CINCINNATI (TDB) -- The biggest of Big Oil's titans said last year that nearly 25% of U.S. vehicle tires are "substantially underinflated," creating a huge waste of fuel. Proper tire inflation could save a tank of gas a year per vehicle. ExxonMobil (NYSE:XOM) is the world's largest publicly traded oil and gas company. Seeing a business opportunity, the company disclosed it was developing a new material for tires -- a specialty elastomer -- that will prevent air leakage and conserve gasoline. ExxonMobil was bullish, saying it planned "to commercialize a new product that may revolutionize the tire industry." ExxonMobil published details about its project in The Lamp, its corporate newsletter, long before Barack Obama suggested that Americans should check their tires to conserve fuel, and long before Republicans mocked his suggestion. Mike Brownlow, butyl sales and marketing manager for ExxonMobil Chemical, was quoted in the article:
"According to the Department of Energy, underinflated tires waste about 1.2 billion gallons of fuel a year in the United States alone. Consumers can help reduce fuel usage by checking that they have the proper tire pressure more frequently -- and a minimum of once a month is recommended. However, no matter how often you check your tires, a tire that holds air better will have less underinflaton on average, thereby using less fuel."
A link to the complete text of the ExxonMobil corporate news feature about proper tire inflation is available here. And there is this in another article from ExxonMobil called Reiventing Your Wheels (pdf): "Every gallon of gasoline includes about 5.5 pounds of carbon, which combines with oxygen when the fuel is burned to crreate 20 pounds of carbon dioxide, a greenhouse gas . . .ExxonMobil is introducing a new tire lining technology that uses up to 80 percnet less material in the manufacturing process, making tires lighter and keeping them properly inflated longer. A car with underinflated tires burns up to an extra tank of gasoline every year. Across the economy, that adds up."
From the corporate news feature, The Daily Bellwether is reprinting a handful of paragraphs:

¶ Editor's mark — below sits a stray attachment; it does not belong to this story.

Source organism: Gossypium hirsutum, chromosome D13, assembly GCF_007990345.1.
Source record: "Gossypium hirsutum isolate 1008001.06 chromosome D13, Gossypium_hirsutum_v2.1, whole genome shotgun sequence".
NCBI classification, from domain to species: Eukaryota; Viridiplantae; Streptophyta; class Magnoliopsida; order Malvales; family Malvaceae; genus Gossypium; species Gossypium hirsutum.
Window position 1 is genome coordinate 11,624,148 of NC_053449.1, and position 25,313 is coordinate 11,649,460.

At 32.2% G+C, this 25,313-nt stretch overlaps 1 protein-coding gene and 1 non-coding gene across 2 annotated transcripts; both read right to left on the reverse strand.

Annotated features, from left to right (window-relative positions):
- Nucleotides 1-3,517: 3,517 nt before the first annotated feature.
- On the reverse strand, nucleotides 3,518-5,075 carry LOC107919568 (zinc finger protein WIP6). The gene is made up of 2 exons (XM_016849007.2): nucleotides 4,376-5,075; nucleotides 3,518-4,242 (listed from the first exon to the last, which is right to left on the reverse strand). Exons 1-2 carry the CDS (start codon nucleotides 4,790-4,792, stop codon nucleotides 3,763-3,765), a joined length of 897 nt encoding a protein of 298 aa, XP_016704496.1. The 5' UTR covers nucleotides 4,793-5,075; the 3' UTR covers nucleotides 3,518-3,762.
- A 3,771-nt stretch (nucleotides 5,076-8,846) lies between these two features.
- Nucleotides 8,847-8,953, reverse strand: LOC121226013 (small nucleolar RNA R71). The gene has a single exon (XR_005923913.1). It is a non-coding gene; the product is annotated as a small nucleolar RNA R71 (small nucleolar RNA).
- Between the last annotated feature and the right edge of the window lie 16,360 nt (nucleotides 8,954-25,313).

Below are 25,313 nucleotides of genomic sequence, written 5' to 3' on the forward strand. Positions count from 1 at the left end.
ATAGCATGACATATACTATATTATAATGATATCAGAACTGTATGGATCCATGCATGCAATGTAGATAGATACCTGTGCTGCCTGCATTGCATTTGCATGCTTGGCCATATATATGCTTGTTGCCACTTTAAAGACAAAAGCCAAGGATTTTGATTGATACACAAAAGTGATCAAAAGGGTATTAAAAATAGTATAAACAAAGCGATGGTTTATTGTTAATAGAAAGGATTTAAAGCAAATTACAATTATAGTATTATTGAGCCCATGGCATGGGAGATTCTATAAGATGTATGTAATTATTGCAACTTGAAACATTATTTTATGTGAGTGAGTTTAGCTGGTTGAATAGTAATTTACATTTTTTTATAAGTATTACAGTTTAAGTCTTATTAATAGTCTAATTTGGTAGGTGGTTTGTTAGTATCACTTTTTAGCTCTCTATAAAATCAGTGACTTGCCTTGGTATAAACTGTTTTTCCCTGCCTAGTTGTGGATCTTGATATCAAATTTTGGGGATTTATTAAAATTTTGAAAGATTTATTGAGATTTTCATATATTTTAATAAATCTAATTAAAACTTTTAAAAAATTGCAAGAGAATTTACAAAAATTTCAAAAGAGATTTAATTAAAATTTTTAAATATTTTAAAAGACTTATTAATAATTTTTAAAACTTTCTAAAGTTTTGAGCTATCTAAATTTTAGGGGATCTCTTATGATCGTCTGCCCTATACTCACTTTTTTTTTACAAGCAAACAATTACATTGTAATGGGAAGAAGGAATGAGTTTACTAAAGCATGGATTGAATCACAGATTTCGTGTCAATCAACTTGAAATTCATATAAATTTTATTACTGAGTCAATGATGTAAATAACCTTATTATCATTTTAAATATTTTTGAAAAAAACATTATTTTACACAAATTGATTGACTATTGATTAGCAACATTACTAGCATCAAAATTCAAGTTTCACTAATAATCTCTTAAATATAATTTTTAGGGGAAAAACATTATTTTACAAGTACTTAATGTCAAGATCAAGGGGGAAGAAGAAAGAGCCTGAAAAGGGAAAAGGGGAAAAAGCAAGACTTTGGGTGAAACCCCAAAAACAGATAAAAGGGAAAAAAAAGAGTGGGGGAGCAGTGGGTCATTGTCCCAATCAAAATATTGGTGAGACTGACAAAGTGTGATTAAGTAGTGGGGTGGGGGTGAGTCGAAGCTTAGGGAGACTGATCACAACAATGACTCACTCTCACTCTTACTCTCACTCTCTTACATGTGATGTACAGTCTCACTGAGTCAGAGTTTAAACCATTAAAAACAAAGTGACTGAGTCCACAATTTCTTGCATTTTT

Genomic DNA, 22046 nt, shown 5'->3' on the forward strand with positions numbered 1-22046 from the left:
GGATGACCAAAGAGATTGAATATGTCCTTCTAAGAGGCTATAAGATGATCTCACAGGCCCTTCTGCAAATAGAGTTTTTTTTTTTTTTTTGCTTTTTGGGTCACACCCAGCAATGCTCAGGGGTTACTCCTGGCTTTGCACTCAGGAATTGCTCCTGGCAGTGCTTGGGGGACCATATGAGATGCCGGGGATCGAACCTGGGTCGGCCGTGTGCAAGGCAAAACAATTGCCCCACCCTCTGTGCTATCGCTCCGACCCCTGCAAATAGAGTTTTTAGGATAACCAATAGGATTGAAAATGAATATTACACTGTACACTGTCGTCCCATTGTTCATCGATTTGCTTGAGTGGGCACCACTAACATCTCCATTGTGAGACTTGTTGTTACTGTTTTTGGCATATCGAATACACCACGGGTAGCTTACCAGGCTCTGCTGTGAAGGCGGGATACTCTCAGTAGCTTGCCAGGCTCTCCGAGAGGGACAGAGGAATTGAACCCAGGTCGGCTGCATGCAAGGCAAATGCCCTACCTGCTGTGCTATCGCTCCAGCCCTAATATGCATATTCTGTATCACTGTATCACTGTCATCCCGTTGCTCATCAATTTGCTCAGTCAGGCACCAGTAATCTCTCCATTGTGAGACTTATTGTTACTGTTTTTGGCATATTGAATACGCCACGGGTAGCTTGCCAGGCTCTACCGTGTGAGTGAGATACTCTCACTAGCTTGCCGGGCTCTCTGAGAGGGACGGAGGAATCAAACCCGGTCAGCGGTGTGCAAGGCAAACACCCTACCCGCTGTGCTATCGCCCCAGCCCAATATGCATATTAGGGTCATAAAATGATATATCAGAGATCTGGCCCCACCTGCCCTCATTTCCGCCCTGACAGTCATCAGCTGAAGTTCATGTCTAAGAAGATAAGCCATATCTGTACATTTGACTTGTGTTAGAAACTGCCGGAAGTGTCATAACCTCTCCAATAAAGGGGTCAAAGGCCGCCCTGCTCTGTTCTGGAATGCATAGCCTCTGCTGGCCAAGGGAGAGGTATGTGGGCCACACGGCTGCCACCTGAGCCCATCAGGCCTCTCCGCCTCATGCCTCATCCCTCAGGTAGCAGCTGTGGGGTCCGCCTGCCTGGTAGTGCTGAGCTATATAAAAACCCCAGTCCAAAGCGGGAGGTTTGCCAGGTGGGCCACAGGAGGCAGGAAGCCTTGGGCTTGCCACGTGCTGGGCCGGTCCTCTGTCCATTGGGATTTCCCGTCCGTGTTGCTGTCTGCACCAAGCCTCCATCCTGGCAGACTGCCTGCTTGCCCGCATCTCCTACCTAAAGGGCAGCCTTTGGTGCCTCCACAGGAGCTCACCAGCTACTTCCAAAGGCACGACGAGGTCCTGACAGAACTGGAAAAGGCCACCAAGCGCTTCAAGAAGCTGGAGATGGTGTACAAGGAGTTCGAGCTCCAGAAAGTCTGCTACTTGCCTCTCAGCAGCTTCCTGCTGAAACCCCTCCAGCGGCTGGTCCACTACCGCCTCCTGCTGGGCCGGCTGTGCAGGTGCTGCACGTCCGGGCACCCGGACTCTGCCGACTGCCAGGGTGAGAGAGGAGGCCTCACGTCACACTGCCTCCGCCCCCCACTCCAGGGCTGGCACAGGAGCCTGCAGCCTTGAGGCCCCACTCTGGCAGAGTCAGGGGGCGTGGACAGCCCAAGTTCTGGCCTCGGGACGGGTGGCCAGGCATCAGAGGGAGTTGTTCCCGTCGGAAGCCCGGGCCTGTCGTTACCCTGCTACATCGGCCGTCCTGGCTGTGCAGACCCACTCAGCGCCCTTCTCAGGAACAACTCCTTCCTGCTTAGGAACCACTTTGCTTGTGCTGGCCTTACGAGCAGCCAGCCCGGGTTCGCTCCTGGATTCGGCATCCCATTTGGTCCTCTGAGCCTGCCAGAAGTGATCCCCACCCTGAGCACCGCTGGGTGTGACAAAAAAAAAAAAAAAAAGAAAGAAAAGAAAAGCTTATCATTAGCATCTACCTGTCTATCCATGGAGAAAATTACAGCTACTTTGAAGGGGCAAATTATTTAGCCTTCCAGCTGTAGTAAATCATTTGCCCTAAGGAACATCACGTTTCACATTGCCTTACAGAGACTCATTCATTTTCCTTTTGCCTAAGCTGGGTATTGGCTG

"A blend of synthetic rubber and nylon, the product allows for lighter and more durable tires that roll easier and maintain proper air pressure far longer than conventional tires. These characteristics translate to vehicles that use less fuel and, thus, create fewer emissions.
"'According to the Department of Energy, underinflated tires waste about 1.2 billion gallons of fuel a year in the United States alone,' says Mike Brownlow, butyl sales and marketing manager for ExxonMobil Chemical. 'Consumers can help reduce fuel usage by checking that they have the proper tire pressure more frequently — and a minimum of once a month is recommended. However, no matter how often you check your tires, a tire that holds air better will have less underinflation on average, thereby using less fuel.'
"The new product features the company’s Exxpro specialty elastomers (an elastomer is a rubber, typically used to impart elasticity to a product), which are isobutylene-based materials similar to butyl rubber, used in hundreds of products from footballs to conveyor belts. Butyl rubber and its younger cousin, halobutyl rubber, prevent air leakage much better than natural rubber or other traditional synthetic elastomers, which is why they have been used in inner tubes and tires for more than a half-century. ExxonMobil researchers invented butyl rubber in the 1930s, and the company has long been a technology leader in the butyl industry. ExxonMobil Chemical makes several types of butyl rubber, supplied to tire manufacturers and other customers worldwide."